A variety of factors can effect the refractive index achieved by the gratings. For instance, the extent of ultraviolet irradiation, the glass composition, and any special processing before treatment can each effect the refractive index of the grating. Typical processes for forming gratings expose the fiber to high intensity pulsed ultraviolet lasers for a few minutes. This can increase the refractive index of, for example, germania-doped silica by a factor of 0.00001 to 0.001. It is known that treating the fiber with hydrogen before illuminating it with ultraviolet can increase the photosensitivity, so the refractive index increases up to 1%. This is referred to as hydrogen loading of the fiber. The higher levels of change are comparable to the difference in refractive index between the core and the cladding, which typically does not reach 1% in a single mode fiber.
Many companies have spent millions of dollars in research attempting to improve the performance of gratings, and the processes for creating them. Some companies have introduced expensive dopants into the glass during the fiber fabrication process in an attempt to get a fiber with more photosensitivity and, therefore, a better grating. These doped gratings are very expensive to manufacture, but are popular in the industry due to the performance benefits compared to other existing methods and the lack, to date, of better alternatives.
It would be advantageous to have a system and method for increasing the photosensitivity of an optical fiber without the high cost of doping the fiber.
A system and method in accordance with the present invention applies short bursts of a high temperature fluid to a hydrogen-loaded fiber to achieve a fiber having significantly improved photosensitivity. The photosensitivity improvement is a function of concentrating the hydrogen atoms within and near the fiber's core. A stronger fiber grating is realized when the fiber is subsequently exposed to ultraviolet light. The burst of the high temperature fluid could also be used to strip the coating from the optical fiber, if any. In accordance with the present invention, a significantly higher quality grating can be made at a substantially lower cost than is available with prior art systems and methods.
A method of increasing the photosensitivity of hydrogen-loaded optical fibers comprises the steps of providing at least one hydrogen-loaded optical fiber having a cladding and a core; relocating hydrogen atoms disposed within the optical fiber from the proximity of the cladding to the proximity of the core by applying at least one burst of a fluid heated to a temperature of at least about 100° C. to the optical fiber. The fluid may comprises at least one of an inert gas or air. The method could be applied to a single fiber or simultaneously to many optical fibers.
A method of preparing at least one hydrogen-loaded optical fiber for the writing of gratings, the fiber having a core, a cladding and a coating, comprises the steps of heating a gas to at least about 100° C.; applying the heated gas to a portion of the optical fiber; and maintaining the application of the heated gas on the fiber for a period of time. The period of time is sufficient for stripping the coating from the portion of the optical fiber; and relocating hydrogen atoms disposed within the optical fiber from the proximity of the cladding to the proximity of the core, such that the concentration of hydrogen atoms at the core is greater than the concentration of hydrogen atoms at the cladding.
A method of writing gratings in at least one hydrogen-loaded optical fiber having a cladding and a core, comprises the steps of heating a fluid to at least about 100° C.; applying the heated fluid to a portion of the optical fiber; maintaining the application of the heated fluid on the fiber for a period sufficient for relocating hydrogen atoms disposed within the optical fiber from the proximity of the cladding to the proximity of the core, such that the concentration of hydrogen atoms at the core is greater than the concentration of hydrogen atoms at the cladding; providing a phase mask having a pattern of troughs formed therein; and directing ultraviolet light onto the optical fiber through the phase mask. If the optical fiber includes a coating, the method may further comprise stripping the coating from the optical fiber using one or more heated bursts of fluid.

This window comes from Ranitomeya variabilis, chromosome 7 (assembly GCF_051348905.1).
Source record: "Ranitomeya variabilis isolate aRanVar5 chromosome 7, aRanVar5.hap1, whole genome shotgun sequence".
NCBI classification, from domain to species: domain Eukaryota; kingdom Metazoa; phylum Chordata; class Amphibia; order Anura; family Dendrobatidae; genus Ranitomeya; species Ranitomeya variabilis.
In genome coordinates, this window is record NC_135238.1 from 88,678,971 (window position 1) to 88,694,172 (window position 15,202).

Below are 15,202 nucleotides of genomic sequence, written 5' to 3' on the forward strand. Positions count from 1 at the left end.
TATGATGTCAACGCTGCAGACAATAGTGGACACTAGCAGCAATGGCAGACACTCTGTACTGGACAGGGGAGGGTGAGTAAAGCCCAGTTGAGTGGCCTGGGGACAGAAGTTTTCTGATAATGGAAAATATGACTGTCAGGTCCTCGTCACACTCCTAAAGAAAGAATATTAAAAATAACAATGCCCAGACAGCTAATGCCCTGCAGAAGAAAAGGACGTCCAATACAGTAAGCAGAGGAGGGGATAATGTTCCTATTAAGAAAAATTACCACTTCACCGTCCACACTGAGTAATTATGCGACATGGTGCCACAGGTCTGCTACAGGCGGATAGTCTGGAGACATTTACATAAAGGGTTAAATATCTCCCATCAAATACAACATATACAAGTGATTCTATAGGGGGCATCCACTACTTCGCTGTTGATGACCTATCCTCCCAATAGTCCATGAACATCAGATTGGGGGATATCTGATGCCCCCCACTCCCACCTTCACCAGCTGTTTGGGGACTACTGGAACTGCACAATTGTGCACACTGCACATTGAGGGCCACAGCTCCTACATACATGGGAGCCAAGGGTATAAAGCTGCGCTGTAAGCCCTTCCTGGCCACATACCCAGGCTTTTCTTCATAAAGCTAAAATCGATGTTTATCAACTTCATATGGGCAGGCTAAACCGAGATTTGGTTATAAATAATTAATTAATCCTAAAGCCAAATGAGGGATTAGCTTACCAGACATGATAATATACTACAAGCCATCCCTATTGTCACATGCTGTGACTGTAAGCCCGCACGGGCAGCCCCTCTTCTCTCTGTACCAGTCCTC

As will be appreciated by those skilled in the art, each of the above methods can be carried out, or implemented by, a system that produces high bursts of a fluid heated to at least about 100° C., which is configured to directed one or more heated bursts at one or more optical fibers having a cladding and a core. The heated fluid may also be used to strip the coating from the fiber. A phase mask may be provided with an ultraviolet light source to make the gratings.
The drawing figures depict preferred embodiments by way of example, not by way of limitations. In the figures, like reference numerals refer to the same or similar elements.
A system and method in accordance with the present invention applies short bursts of a high temperature fluid to a hydrogen-loaded fiber to achieve a fiber having significantly improved photosensitivity. The photosensitivity improvement is a function of concentrating the hydrogen atoms in within and near the fiber's core. A stronger fiber grating is realized when the fiber is subsequently exposed to ultraviolet light. The burst of the high temperature fluid could also be used to strip the coating from the optical fiber, if any. In accordance with the present invention, a significantly higher quality grating can be made at a substantially lower cost than is available with prior art systems and methods. For illustrative purposes, the optical fibers discussed with respect to the preferred embodiment are silica glass optical fibers.
A process or system in accordance with the present invention may be referred to as a hydrogen concentration relocation (HCR) process or system, respectively. The underlying physics that cause the HCR process to work is the fact that elevated temperatures force the hydrogen atoms to an excited state. This excited state allows the hydrogen atoms to scatter in all directions. This remains true within a hydrogen loaded optical fiber, such as those comprising silica glass. Within the fiber, the hydrogen atoms are directed away from the cladding and toward the core as further described below.